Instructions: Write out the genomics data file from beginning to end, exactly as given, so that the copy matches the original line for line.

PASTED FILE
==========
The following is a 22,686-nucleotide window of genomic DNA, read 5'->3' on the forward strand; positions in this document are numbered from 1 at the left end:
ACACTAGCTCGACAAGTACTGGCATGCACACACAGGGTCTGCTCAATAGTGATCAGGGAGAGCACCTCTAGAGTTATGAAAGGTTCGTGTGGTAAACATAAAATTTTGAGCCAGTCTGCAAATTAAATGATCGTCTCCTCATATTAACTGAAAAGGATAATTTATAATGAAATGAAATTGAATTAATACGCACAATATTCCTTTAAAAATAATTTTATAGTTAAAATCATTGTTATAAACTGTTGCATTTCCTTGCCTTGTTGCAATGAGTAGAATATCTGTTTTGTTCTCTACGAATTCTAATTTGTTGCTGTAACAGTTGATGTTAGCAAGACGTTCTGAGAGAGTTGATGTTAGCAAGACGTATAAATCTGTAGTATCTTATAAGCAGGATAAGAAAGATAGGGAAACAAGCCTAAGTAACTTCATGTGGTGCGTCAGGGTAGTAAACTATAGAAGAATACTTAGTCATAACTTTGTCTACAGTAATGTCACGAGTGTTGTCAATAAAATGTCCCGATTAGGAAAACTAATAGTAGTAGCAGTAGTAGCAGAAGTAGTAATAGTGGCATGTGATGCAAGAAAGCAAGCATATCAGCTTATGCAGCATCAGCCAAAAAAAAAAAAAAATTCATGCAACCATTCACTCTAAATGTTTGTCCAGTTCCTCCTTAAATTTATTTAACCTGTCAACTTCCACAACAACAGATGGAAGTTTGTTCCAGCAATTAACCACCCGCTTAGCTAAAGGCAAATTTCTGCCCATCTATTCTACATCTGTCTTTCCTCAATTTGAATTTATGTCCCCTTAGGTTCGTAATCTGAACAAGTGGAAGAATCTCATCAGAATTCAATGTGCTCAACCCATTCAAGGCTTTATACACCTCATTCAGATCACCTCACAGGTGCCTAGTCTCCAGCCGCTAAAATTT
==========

The following is a 22,686-nucleotide window of genomic DNA, read 5'->3' on the forward strand; positions in this document are numbered from 1 at the left end:
ACACTAGCTCGACAAGTACTGGCATGCACACACAGGGTCTGCTCAATAGTGATCAGGGAGAGCACCTCTAGAGTTATGAAAGGTTCGTGTGGTAAACATAAAATTTTGAGCCAGTCTGCAAATTAAATGATCGTCTCCTCATATTAACTGAAAAGGATAATTTATAATGAAATGAAATTGAATTAATACGCACAATATTCCTTTAAAAATAATTTTATAGTTAAAATCATTGTTATAAACTGTTGCATTTCCTTGCCTTGTTGCAATGAGTAGAATATCTGTTTTGTTCTCTACGAATTCTAATTTGTTGCTGTAACAGTTGATGTTAGCAAGACGTTCTGAGAGAGTTGATGTTAGCAAGACGTATAAATCTGTAGTATCTTATAAGCAGGATAAGAAAGATAGGGAAACAAGCCTAAGTAACTTCATGTGGTGCGTCAGGGTAGTAAACTATAGAAGAATACTTAGTCATAACTTTGTCTACAGTAATGTCACGAGTGTTGTCAATAAAATGTCCCGATTAGGAAAACTAATAGTAGTAGCAGTAGTAGCAGAAGTAGTAATAGTGGCATGTGATGCAAGAAAGCAAGCATATCAGCTTATGCAGCATCAGCCAAAAAAAAAAAAAAATTCATGCAACCATTCACTCTAAATGTTTGTCCAGTTCCTCCTTAAATTTATTTAACCTGTCAACTTCCACAACAACAGATGGAAGTTTGTTCCAGCAATTAACCACCCGCTTAGCTAAAGGCAAATTTCTGCCCATCTATTCTACATCTGTCTTTCCTCAATTTGAATTTATGTCCCCTTAGGTTCGTAATCTGAACAAGTGGAAGAATCTCATCAGAATTCAATGTGCTCAACCCATTCAAGGCTTTATACACCTCATTCAGATCACCTCACAGGTGCCTAGTCTCCAGCCGCTAAAATTT